Do the Sunday Blues start to sneak up on you as your weekend winds down?
Maybe you find yourself imagining all the ways you could avoid going back to work on Monday morning?
If so, I can definitely relate.
Thinking about going back to work after a day off used to put a pit in my stomach.
For me, that consistent pit in my stomach was one of many signs that my role wasn’t a good fit.
It’s normal to experience the Sunday Blues from time to time throughout the year. But no one wants to feel that sinking feeling week after week.
Sometimes you find yourself in a role that's not the right fit, but you're not ready or able to make an immediate career change.
If you're wondering how to navigate that without feeling miserable by the end of the day, you're in the right place.
Here's what we'll tackle in this two-part series:
In this first post, I'll tell you about a time I felt stuck in a role that was a bad fit. (You might be able to relate to pieces of it, and I hope that's helpful!) I'll also explain how a small change in thinking made me happier at work.
In the next post, I’ll share the exact questions I asked myself to tap into what was most energizing about my job, and teach you how to use this strategy to help you feel more satisfied while you're in a less-than-perfect position.
Sound helpful? Read on, friend...
The first time I experienced consistent Sunday Blues, I was working as a retail sales manager. It was my first job out of college.
In hindsight, I didn’t put a lot of thought into whether or not it would be a good fit. The main reason I accepted the job was that they extended an early job offer and I was relieved to wrap up my job search. I feel a little sheepish about that now, but it's true! (Oh, the lessons you learn early in your career...)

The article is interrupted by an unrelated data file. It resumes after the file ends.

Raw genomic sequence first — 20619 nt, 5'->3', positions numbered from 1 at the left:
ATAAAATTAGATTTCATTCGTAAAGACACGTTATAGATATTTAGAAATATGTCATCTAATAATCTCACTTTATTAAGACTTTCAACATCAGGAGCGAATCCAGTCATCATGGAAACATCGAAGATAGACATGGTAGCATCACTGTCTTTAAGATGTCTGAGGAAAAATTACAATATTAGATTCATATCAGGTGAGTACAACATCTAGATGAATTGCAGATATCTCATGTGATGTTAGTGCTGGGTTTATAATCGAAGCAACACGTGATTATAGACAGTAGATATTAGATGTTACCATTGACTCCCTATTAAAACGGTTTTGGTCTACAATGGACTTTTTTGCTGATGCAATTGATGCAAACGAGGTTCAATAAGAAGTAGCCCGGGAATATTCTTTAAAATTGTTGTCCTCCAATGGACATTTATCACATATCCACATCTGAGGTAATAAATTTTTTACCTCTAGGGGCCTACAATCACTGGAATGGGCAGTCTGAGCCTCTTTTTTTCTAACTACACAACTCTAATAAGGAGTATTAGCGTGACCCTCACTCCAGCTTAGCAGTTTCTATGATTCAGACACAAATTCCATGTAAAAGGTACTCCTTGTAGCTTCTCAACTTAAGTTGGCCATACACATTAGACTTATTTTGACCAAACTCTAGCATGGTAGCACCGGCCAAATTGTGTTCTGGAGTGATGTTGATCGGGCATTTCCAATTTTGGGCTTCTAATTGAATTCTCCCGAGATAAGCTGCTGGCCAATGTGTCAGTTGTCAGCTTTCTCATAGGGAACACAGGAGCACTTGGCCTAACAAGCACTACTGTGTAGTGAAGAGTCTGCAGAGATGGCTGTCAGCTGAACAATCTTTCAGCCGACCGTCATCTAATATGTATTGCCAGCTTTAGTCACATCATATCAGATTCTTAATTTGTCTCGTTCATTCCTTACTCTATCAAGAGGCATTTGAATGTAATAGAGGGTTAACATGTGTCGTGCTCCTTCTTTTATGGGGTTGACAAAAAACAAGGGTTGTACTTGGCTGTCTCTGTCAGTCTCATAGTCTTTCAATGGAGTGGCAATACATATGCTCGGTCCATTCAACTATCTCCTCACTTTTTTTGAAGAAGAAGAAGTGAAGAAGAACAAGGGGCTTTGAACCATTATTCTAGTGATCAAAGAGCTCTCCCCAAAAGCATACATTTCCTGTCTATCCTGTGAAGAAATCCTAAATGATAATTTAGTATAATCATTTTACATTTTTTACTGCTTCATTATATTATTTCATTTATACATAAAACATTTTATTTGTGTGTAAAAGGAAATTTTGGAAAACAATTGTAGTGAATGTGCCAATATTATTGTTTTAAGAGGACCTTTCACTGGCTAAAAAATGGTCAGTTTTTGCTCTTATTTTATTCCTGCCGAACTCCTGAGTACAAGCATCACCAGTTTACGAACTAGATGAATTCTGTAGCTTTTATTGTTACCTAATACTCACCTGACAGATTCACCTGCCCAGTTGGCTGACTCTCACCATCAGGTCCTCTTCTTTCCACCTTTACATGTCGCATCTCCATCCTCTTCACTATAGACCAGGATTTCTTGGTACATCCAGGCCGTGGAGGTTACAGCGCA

As you might expect, retail hours were long and erratic. Especially during the holiday season. I worked a lot of nights and weekends, and it was rare to get two days off in a row. That made it tricky to make commitments outside of work or spend time with friends and family.
While I was working I wore a walky-talky, it was a constant stream of calls for assistance buzzing in my ear. I’d hustle from one issue to the next and put out fires. I liked to problem-solve in tricky situations, but dealing with upset customers day after day took its toll. Especially when they yelled at our employees.
Seeing the truckloads of clothes come in week after week also bummed me out. I felt like there was already enough “stuff” in the world, and imagined the piles of sweaters ending up in landfills when their quality gave out or the next trend took over.
The main responsibilities of the job drained me. At the same time, I noticed that many of the other sales managers throughout the company genuinely enjoyed the job. And they seemed to thrive working in retail.
So the role was a good fit for a lot of people.
But I knew that it wasn’t a good fit for me.
I felt stuck. I didn’t want to jump from one unhappy situation to another. Or quit without a plan. But I had no idea what my options were, or what I wanted to do next.